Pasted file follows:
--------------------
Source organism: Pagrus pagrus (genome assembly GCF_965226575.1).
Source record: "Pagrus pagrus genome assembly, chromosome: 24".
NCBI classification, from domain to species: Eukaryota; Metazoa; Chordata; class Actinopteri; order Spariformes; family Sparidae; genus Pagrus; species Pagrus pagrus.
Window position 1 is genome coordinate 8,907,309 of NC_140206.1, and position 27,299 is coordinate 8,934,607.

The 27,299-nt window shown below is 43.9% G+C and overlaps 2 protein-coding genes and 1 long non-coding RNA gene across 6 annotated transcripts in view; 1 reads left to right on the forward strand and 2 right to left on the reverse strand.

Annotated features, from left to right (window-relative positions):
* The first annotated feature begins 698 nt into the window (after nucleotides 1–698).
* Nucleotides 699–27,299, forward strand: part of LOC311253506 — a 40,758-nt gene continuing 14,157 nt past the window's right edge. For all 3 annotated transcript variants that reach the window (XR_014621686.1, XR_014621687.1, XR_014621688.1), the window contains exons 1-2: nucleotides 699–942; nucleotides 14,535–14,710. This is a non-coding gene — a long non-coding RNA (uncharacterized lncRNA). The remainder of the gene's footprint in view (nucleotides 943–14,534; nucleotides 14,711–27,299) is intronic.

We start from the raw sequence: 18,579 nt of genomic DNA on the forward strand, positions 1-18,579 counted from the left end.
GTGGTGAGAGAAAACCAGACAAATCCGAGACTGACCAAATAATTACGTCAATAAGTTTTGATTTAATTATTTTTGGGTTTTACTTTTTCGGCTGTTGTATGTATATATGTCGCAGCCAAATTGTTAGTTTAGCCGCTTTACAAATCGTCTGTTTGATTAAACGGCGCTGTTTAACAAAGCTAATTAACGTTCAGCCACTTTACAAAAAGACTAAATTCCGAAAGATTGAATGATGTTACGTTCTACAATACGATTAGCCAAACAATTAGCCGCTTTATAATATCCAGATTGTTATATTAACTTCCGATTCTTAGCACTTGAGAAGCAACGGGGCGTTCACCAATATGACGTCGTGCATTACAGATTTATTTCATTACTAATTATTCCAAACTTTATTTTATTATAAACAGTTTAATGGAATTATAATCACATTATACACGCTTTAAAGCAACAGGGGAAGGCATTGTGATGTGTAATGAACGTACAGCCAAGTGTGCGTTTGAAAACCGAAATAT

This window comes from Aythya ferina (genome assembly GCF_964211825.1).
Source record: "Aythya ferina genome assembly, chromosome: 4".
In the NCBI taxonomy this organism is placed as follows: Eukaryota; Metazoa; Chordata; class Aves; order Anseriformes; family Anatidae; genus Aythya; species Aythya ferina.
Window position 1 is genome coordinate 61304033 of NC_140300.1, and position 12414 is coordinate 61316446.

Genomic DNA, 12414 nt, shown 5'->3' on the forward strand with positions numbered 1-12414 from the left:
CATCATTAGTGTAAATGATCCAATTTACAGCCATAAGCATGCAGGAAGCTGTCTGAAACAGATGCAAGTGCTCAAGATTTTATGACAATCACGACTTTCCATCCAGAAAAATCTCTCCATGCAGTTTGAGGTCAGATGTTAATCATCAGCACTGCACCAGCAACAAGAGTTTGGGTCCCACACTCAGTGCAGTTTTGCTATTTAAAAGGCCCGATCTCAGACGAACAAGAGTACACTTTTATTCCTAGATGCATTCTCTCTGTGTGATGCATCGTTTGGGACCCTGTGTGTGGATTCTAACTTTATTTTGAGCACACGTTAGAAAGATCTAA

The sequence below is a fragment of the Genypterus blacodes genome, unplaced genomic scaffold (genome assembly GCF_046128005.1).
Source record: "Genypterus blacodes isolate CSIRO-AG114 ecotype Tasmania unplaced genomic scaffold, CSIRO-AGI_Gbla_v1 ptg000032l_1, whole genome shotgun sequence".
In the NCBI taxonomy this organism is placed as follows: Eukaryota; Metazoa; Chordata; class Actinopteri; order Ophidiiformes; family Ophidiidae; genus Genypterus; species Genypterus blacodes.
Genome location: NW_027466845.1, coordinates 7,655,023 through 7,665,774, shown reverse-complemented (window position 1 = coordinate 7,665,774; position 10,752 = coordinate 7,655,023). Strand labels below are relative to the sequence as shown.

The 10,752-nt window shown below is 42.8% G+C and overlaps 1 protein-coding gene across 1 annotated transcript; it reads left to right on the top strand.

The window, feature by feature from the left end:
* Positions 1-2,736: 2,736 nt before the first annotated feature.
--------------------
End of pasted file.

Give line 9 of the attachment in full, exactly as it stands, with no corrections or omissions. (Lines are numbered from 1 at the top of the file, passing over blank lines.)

We start from the raw sequence: 18,579 nt of genomic DNA on the forward strand, positions 1-18,579 counted from the left end.